Scalable WordPress with Google App Engine

It’s important when developing a site that it’s not specifically tied to one hosting platform. Here at Big Bite we use a range of services. Perhaps a small site might start out on a DigitalOcean droplet, then after a few months of growth it needs more resources and we decide to move it onto AWS. This has always been the logic behind building a starter kit like Suzie. In this blog I want to cover using WordPress on Google App Engine (GAE). If you’re in the process of deciding where to host your WordPress site you may also find my previous post useful: Scalable WordPress with AWS.

Caveats

With most complex set ups there some drawbacks – and some of these could be deal breakers:

  • Plugins can’t be installed on the production site – plugins must be committed to git and deployed.
  • Some plugins may not be compatible, as there’s no permanent filesystem.
  • Doesn’t directly deploy from Git
  • Doesn’t support pre-deployment commands for example: Composer

Here at Big Bite, we believe it to be good practice to test plugins on a staging server before moving them into production, so the first point isn’t a big concern for us. If a plugin requires that its settings are stored in a config file, simply committing that file to the repository solves the issue.

As for the last two points, these really aren’t much of issue and any risk associated with these can be avoided using a CI like Travis.

Google Cloud Platform

Sign in to your GCP account, at which point you should be presented with the main dashboard. The first step is to create a project, depending on if you’ve ever used GCP before you will either be faced with a New Project modal, or you will need to click on the dropdown beside the logo and select Create Project.

GCP Create Project

Give your project a name, I’ll set mine up as Codeshack

GCP Project Name

Google Cloud Storage

Once the project has been created we will want to find the Google Cloud Storage (GCS) bucket that has been created for it. GCS is Google’s answer to S3, but better, as a CDN is automaically added to your images. On top of this you can request images at any size (includng cropping) and GCS will deliver them on the fly. Let’s visit Storage Browser, your bucket will be named project-id.appspot.com. Make a note of the name and select the Settings tab, followed by Interoperability. We need to create some access keys, but first we need to Enable Interoperability Access.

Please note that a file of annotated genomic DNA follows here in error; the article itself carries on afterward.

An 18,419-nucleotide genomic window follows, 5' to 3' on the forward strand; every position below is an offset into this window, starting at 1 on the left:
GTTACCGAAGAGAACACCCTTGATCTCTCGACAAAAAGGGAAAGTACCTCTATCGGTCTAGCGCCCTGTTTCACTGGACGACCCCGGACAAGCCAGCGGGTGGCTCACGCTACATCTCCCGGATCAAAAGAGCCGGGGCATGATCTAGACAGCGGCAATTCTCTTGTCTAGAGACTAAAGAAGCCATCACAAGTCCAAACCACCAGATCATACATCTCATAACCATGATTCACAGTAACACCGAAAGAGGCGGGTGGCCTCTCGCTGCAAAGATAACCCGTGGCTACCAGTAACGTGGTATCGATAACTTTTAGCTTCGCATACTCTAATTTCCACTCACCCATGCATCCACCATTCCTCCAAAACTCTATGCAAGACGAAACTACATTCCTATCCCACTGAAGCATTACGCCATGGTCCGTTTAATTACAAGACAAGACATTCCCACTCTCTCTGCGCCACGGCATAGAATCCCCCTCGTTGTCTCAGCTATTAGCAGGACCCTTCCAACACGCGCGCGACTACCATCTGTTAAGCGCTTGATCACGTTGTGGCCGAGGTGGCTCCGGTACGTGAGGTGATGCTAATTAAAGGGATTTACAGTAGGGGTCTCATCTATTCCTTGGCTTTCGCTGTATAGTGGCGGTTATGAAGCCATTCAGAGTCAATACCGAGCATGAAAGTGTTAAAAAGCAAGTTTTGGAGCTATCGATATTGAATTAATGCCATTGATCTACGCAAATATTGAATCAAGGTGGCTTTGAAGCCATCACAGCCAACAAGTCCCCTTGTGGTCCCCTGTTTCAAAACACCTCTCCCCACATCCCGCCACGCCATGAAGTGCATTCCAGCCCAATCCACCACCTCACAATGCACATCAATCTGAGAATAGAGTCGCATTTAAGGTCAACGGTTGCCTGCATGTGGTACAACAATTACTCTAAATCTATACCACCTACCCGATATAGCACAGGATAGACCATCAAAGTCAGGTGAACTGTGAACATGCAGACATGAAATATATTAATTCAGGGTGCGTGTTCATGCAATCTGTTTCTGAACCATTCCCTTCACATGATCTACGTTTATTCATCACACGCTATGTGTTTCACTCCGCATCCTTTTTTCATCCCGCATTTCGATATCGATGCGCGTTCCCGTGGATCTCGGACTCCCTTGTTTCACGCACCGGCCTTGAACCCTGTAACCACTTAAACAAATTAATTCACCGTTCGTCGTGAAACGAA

GCS Enable Interoperability Access

Then create your keys by selecting Create a new key, and make a note of them as you will need them later.

GCS Create a new key

Google Cloud SQL

It’s time to add a database to the project, if you do have more one project on Google Cloud Platform remember to make sure you’re still on the correct project shown near the GCP logo. As this project should have no instances you’ll be shown a modal, select Create Instance.

GCSQL Create Instance

You will be given a choice of which instance type you want, we want the newest type Second Generation, go ahead a select Choose Second Generation

GCSQL Choose Second Generation

Instances don’t automaically have an empty database set up on them so we will want to create one, or import an existing site database. In order for us to do this we will need remote access, but instead of anyone having access we can add our IP to the allow list. Under the section Authorized Networks select + Add Network and enter your IP address.

GCSQL Authorized Networks

We’re ready to create the instance so go ahead and select Create. Once it’s finishing creating select on Access Control tab just under the instance name. We need to change the root password to something we know. Select Change root password and enter a password (remember to make a note of it).

GCSQL Change Root Password

Finally we have two pieces of information we need to make note of about the instance; the IP address (listed as IPv4 address), and the database host (listed as Instance connection name).

GCSQL Connection Information

Now we need to create an empty database or import one. I’m going to create an empty database using the MySQL command line tool, but feel free to use whatever tool your comfortable with. For example, Sequel Pro is an excellent choice if using a Mac.